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August 19th 1655

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Two pictures of Perth

In 1655, Scotland was occupied by Cromwell’s army and in August of that year Thomas Tucker, who was Register to the Commission for the Excise in England, was sent to Scotland “to give his assistance in settling the excise and custom there.”  His report gives many interesting accounts of the various ports throughout Scotland including this description of Perth.

“St Johnston, an handsome walled town, with a cittadell added thereunto of late yeares, lying a good way up the river Tay, where there is a wayter (excise man) always attending, not soe much because of any greate tradeing there, as to prevent the carryeing out wools, skyns and hide of which commodities great plenty is brought thither out of the Highlands and there bought and engrossed by the Lowland men.”  The Citadel or Oliver’s Mount was built by Cromwell’s army in 1652.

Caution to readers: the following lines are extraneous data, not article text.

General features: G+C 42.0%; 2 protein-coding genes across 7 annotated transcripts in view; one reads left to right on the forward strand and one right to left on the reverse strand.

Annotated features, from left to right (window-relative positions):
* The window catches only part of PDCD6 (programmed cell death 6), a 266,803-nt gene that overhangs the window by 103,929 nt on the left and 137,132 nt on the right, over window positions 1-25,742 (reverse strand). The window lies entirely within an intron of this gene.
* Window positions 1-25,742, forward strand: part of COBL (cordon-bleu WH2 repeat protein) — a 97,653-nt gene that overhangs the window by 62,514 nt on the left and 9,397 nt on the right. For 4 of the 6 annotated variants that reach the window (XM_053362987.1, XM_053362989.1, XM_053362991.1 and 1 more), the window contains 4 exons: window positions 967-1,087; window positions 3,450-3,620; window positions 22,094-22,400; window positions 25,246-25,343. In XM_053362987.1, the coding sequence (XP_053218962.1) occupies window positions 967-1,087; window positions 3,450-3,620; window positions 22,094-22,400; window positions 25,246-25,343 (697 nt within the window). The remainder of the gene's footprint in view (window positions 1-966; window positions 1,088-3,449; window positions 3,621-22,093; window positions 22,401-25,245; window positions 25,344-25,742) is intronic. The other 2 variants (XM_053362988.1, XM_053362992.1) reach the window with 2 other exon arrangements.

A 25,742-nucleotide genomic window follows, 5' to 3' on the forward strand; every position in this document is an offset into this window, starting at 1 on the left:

Writing some thirty years later, another English traveller, Thomas Morer, paints a slightly different picture of the town. “There are two long spacious streets, besides others of less moment, for intercourse, which being well paved are at all times tolerably clean. The houses are not stately, but after the Scotch way make a good appearance.

Here are only two churches; but one of them so big it looks more like a cathedral than parish church, kept in good repair and decent within. The trade of the town depends chiefly on linen, which the Highlanders bring thither, and which they export to the value of Ł40,000 sterling per annum……It is a county town governed by a Lord Provost and Bailiffs, has the stile of Royal Borough with the honours and privileges of the most eminent places in Scotland; and the inhabitants speak very big whenever they have occasion to mention the city……” 

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